Carrabelle and Eastpoint are among eight small and rural communities that will share in $280,000 through the Competitive Florida Partnership grant program administered by the Florida Department of Economic Opportunity.
The Competitive Florida program establishes a partnership between the community and DEO to create a strategic vision to advance their economic development needs, while ensuring that the community retains the characteristics that make them unique.
“During this unprecedented time, small and rural communities need opportunities to grow and strengthen their local economies,” said Governor Ron DeSantis. “I am proud that we are able to offer these eight communities the opportunity to create strategic goals for economic growth and diversity, which is needed as our state faces the economic impacts of COVID-19.”
Each of the eight communities will receive $35,000 to fund the development of a strategic plan for economic growth and diversity, community design and disaster preparedness. The partnership between DEO and the local communities offers long-term technical assistance as DEO connects them to various state and federal resources to support the expansion of their economy.
The money for Carrabelle will go directly to the city, while the funds for Eastpoint will be administered through the Eastpoint Civic Association.
Caroline Smith, an economic development planner for the Apalachee Regional Planning Council, said that because Eastpoint is unincorporated, it was not eligible to apply for the grant on its own, so the ARPC applied on the community’s behalf. County Commissioner Ricky Jones, who sits on the ARPC, helped shepherd the arrangement.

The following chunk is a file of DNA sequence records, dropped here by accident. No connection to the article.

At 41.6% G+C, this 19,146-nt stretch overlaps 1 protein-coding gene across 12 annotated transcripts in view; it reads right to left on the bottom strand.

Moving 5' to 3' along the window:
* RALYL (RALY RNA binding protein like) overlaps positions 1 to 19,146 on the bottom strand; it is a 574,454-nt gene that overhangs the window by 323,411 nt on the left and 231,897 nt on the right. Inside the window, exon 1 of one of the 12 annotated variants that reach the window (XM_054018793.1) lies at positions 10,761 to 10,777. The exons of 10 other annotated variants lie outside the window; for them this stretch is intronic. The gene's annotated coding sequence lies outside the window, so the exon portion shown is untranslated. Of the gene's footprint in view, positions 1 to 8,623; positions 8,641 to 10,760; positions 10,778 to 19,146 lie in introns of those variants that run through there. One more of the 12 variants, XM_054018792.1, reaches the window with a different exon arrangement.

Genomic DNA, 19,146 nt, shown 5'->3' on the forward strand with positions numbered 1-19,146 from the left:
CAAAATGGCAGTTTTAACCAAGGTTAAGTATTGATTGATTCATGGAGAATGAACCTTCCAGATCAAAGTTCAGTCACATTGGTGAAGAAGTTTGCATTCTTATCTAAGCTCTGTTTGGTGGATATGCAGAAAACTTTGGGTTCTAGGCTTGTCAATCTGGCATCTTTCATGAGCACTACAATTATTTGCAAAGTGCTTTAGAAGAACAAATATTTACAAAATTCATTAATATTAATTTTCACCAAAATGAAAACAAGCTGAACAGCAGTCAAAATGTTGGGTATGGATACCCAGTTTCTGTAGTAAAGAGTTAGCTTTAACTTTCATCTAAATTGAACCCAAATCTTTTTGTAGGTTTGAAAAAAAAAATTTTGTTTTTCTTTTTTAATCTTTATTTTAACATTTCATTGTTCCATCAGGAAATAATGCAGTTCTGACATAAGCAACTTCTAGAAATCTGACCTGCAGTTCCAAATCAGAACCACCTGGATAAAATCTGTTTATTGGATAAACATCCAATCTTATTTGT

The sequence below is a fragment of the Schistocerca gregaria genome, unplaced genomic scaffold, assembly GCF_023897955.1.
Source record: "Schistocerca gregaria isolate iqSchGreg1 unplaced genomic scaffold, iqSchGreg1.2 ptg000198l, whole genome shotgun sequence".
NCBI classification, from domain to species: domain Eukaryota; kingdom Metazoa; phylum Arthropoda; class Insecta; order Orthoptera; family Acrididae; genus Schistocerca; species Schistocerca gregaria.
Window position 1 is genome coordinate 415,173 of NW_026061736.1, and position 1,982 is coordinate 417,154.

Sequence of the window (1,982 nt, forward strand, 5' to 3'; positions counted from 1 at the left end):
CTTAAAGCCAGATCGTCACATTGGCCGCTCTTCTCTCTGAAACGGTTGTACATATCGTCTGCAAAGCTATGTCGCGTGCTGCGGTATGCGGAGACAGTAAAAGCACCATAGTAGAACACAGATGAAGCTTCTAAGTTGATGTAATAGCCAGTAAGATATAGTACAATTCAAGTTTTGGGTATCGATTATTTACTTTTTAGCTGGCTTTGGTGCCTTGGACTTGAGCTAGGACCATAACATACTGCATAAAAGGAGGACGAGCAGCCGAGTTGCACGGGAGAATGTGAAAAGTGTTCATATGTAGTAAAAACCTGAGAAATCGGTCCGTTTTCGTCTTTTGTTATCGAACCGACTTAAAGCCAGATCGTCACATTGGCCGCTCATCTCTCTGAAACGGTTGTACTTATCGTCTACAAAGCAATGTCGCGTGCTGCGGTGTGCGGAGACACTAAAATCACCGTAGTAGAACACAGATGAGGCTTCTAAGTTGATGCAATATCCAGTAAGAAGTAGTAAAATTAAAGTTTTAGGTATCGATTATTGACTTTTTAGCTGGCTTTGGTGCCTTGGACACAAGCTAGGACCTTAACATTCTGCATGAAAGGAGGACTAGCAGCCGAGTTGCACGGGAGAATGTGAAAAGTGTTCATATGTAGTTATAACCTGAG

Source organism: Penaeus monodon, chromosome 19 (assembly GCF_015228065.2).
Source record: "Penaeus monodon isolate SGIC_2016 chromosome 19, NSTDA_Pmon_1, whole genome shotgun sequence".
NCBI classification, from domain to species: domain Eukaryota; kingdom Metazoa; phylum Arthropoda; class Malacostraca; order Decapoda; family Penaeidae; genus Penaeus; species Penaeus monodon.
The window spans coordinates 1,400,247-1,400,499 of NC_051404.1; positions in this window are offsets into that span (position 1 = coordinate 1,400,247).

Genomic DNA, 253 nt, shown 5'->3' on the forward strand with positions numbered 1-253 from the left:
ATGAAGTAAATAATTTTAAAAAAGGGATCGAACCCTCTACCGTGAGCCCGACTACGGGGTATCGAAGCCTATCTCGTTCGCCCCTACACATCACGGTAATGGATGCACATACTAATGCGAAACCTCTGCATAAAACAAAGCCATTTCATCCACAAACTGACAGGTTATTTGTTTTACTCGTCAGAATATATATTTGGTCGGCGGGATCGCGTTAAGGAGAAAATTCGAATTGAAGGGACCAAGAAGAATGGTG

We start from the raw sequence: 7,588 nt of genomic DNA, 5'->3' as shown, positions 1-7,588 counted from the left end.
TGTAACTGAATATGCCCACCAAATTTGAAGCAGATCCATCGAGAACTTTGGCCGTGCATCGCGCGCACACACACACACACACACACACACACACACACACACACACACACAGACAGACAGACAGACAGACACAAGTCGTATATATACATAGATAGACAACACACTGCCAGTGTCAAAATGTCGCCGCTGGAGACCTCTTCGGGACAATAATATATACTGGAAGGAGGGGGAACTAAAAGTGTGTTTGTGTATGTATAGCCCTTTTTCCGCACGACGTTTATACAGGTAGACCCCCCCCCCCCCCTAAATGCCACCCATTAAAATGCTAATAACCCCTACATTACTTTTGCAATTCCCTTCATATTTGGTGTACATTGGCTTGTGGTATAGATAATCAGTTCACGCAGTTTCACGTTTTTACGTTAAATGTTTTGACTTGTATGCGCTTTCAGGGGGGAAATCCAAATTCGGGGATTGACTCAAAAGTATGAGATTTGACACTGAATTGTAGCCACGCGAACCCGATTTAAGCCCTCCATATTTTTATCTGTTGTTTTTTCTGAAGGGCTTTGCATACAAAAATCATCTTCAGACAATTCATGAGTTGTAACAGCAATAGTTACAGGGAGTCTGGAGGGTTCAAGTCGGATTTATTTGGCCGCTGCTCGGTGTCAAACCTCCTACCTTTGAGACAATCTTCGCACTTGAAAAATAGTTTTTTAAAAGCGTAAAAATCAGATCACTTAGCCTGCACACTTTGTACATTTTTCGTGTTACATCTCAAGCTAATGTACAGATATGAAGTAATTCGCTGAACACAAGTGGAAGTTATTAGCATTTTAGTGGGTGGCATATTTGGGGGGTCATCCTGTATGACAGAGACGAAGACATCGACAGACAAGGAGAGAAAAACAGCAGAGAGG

Created Sept. 25, 2019, the civic association is led by Lynn Martina as president, Jimmy Sapp as vice president, Joyce Estes as secretary and Donnie Gay as treasurer.
Described as a “community-led group of citizens,” the association’s mission is “to improve the rural community for the betterment of its citizens, improving quality of life and encouraging sustainable economic development.”
The Competitive Florida Partnership grant will be used to fund community outreach, workshops and other platforms for community engagement, an asset-mapping exercise, and creation of an Economic Development Strategy for each community.
“It’s a year-long project that usually kicks off in fall with completion in spring (typically in May),” said Smith. “With the COVID-19 situation, we’ll have to be more creative this year about how we conduct the community outreach and engagement pieces.
“I’m thrilled that Eastpoint and Carrabelle have been awarded these grants—both communities worked very hard to submit strong applications,” she said.
This article originally appeared on The Apalachicola Times: Carrabelle, Eastpoint receive planning grants